With 10 half-hour episodes, the (outstanding) new YouTube Red series Cobra Kai does for 1984 film The Karate Kid what Ryan Coogler’s Creed did for the Rocky hexology: exhibiting affectionate reverence to the occasionally ludicrous lore of its predecessors, without degenerating (that much) into smirking nostalgiabation. Somewhat surprisingly, it only features one real, legit throwback training montage… probably because five hours is plenty of time to tell a story without resorting to the Rocky IV approach, i.e., “Oh shit, Sly only wrote 60 pages—how are we supposed to bump the runtime to 90 minutes?!”
Said montage consists of everyone’s favorite antihero, Johnny Lawrence (played by a surprisingly sharp and spry William Zabka), taking bullied Ecuadorian pupil Miguel to the next level at his eponymous evil dojo: sparring, breaking assorted blocks of wood, and forcing the poor kid to deflect and/or dodge multiple baseballs fired point blank from a pitching machine. All of this ends with Miguel dropping Johnny to the mat via a merciless leg-sweep, dropping his guard juuuuust long enough in celebration to allow his sensei to manually trigger one last heater, which does serious, possibly ER-worthy damage to the teen’s right ear. Good stuff! Not to mention the tone is spot-on: It’s intense, cruel, creative, funny, and not overdone with an on-the-nose, ironic soundtrack selection.
If the training montage in indeed is its death throes, Cobra Kai would be a fitting farewell.
While this particular trope is today almost entirely associated with gloriously cheeseball late-80s/early-90s action films, it’s rooted in monomyth, i.e., “the hero’s journey.” Specifically the transformation stage, during which the protagonist—en route to recovery from a personal nadir—must endure a physical (or spiritual, or both) gauntlet to achieve inner peace before ultimate victory. In your everyday vintage standalone action flick, this process usually concludes the second act, segueing seamlessly into the heart-racing lead-up before said final confrontation. Once atonement is achieved, our hero can effectively shoot, stab, gauge, or incinerate his or her (let’s keep it real—usually his) way through assorted Mini-Bosses before stepping up to crane kick the Big Bad into a happy ending.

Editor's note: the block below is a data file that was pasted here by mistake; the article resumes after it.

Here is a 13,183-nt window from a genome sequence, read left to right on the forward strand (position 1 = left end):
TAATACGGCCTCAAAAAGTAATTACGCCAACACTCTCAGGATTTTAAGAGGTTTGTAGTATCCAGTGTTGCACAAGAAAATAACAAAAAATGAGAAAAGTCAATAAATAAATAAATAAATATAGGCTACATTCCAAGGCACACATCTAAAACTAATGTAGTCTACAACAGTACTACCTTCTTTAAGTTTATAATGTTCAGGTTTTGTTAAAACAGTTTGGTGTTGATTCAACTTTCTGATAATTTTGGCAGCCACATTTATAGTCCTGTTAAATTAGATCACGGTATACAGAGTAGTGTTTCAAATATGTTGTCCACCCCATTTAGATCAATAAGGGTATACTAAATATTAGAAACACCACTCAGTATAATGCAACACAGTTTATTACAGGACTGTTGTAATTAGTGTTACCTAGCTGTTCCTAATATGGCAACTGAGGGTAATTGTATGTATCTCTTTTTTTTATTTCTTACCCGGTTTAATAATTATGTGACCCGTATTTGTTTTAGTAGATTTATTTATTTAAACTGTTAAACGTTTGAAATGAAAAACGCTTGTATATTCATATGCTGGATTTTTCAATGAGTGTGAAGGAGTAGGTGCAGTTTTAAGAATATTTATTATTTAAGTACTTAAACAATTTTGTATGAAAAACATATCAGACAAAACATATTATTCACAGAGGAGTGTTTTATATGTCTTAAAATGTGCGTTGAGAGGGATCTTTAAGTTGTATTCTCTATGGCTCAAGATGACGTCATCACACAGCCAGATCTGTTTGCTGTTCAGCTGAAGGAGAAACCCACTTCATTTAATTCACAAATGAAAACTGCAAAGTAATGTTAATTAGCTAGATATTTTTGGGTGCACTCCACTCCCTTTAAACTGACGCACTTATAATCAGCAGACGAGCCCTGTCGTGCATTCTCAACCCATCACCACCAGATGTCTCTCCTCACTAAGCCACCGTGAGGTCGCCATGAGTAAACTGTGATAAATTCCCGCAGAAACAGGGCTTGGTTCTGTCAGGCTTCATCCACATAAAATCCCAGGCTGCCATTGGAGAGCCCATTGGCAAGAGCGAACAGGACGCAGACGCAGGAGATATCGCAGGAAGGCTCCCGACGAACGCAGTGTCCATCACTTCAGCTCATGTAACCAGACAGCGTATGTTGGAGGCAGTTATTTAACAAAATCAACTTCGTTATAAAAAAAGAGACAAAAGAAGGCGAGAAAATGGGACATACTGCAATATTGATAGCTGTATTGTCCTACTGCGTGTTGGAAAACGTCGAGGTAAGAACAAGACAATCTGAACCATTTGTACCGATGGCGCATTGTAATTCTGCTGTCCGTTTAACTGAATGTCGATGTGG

The original Karate Kid modified this approach a little bit. Training is the heart of the film—namely Mr. Miyagi’s eccentric/sage lessons for Daniel LaRusso (the repetitive motion of, say, waxing vintage automobiles eventually translating to unbreachable defense). Karate Kid’s actual, deservedly infamous montage is a fight montage; a succession of Mini-Boss takedowns. It works for a variety of reasons: Joe Esposito’s “You’re the Best Around” is the perfect period-appropriate sonic abortion, and from a narrative perspective, it helps us suspend our disbelief that scrawny-ass Daniel-San could last three seconds with a single member of Cobra Kai.
Typically, the most powerful training montages depict the arduous metamorphosis from either a) a rank amateur, b) a good fighter coming off unexpected ass-kicking, or c) a good fighter whose heart just isn’t in it anymore, to—often literally—a well-oiled decimation machine. The Rocky series somehow accomplished all of the above to such a wonderfully dumb degree that comparatively levelheaded and more realistic entries like Rocky Balboa and Creed had to follow suit simply to stave off mass fan revolt.
The results vary from awe-inspiringly iconic (the 1976 original’s exhausted charge up the Philadelphia Museum of Art steps), to the confusingly homoerotic (Rocky finally besting Apollo in a beach footrace in the third film, culminating with a short-shorts embrace in the surf that unintentionally gave Mentos commercials a raison d’être).